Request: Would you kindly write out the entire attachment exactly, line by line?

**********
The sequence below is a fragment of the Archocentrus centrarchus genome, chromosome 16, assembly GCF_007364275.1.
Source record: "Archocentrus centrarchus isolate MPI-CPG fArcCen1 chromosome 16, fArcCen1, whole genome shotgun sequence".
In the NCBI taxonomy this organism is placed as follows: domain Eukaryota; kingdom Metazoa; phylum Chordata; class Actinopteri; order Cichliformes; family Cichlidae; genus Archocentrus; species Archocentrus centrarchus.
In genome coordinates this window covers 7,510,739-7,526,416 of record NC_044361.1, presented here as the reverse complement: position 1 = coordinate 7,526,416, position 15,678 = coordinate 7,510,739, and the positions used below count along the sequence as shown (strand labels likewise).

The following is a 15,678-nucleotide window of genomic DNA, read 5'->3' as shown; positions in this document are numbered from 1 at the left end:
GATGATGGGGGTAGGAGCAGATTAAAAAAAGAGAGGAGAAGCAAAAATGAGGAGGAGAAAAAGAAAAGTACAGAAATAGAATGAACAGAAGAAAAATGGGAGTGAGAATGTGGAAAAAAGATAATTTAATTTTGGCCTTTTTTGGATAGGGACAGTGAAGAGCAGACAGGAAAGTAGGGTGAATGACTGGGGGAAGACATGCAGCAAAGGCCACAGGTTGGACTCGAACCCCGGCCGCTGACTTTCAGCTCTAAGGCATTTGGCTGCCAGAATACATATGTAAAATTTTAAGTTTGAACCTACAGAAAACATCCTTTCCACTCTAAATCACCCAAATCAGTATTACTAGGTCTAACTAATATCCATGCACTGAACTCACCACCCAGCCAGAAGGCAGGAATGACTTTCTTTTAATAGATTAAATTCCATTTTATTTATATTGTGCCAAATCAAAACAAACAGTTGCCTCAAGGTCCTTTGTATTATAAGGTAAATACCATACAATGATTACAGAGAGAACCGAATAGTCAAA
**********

The sequence below is a fragment of the Archocentrus centrarchus genome, chromosome 16, assembly GCF_007364275.1.
Source record: "Archocentrus centrarchus isolate MPI-CPG fArcCen1 chromosome 16, fArcCen1, whole genome shotgun sequence".
In the NCBI taxonomy this organism is placed as follows: domain Eukaryota; kingdom Metazoa; phylum Chordata; class Actinopteri; order Cichliformes; family Cichlidae; genus Archocentrus; species Archocentrus centrarchus.
In genome coordinates this window covers 7,510,739-7,526,416 of record NC_044361.1, presented here as the reverse complement: position 1 = coordinate 7,526,416, position 15,678 = coordinate 7,510,739, and the positions used below count along the sequence as shown (strand labels likewise).

The following is a 15,678-nucleotide window of genomic DNA, read 5'->3' as shown; positions in this document are numbered from 1 at the left end:
GATGATGGGGGTAGGAGCAGATTAAAAAAAGAGAGGAGAAGCAAAAATGAGGAGGAGAAAAAGAAAAGTACAGAAATAGAATGAACAGAAGAAAAATGGGAGTGAGAATGTGGAAAAAAGATAATTTAATTTTGGCCTTTTTTGGATAGGGACAGTGAAGAGCAGACAGGAAAGTAGGGTGAATGACTGGGGGAAGACATGCAGCAAAGGCCACAGGTTGGACTCGAACCCCGGCCGCTGACTTTCAGCTCTAAGGCATTTGGCTGCCAGAATACATATGTAAAATTTTAAGTTTGAACCTACAGAAAACATCCTTTCCACTCTAAATCACCCAAATCAGTATTACTAGGTCTAACTAATATCCATGCACTGAACTCACCACCCAGCCAGAAGGCAGGAATGACTTTCTTTTAATAGATTAAATTCCATTTTATTTATATTGTGCCAAATCAAAACAAACAGTTGCCTCAAGGTCCTTTGTATTATAAGGTAAATACCATACAATGATTACAGAGAGAACCGAATAGTCAAA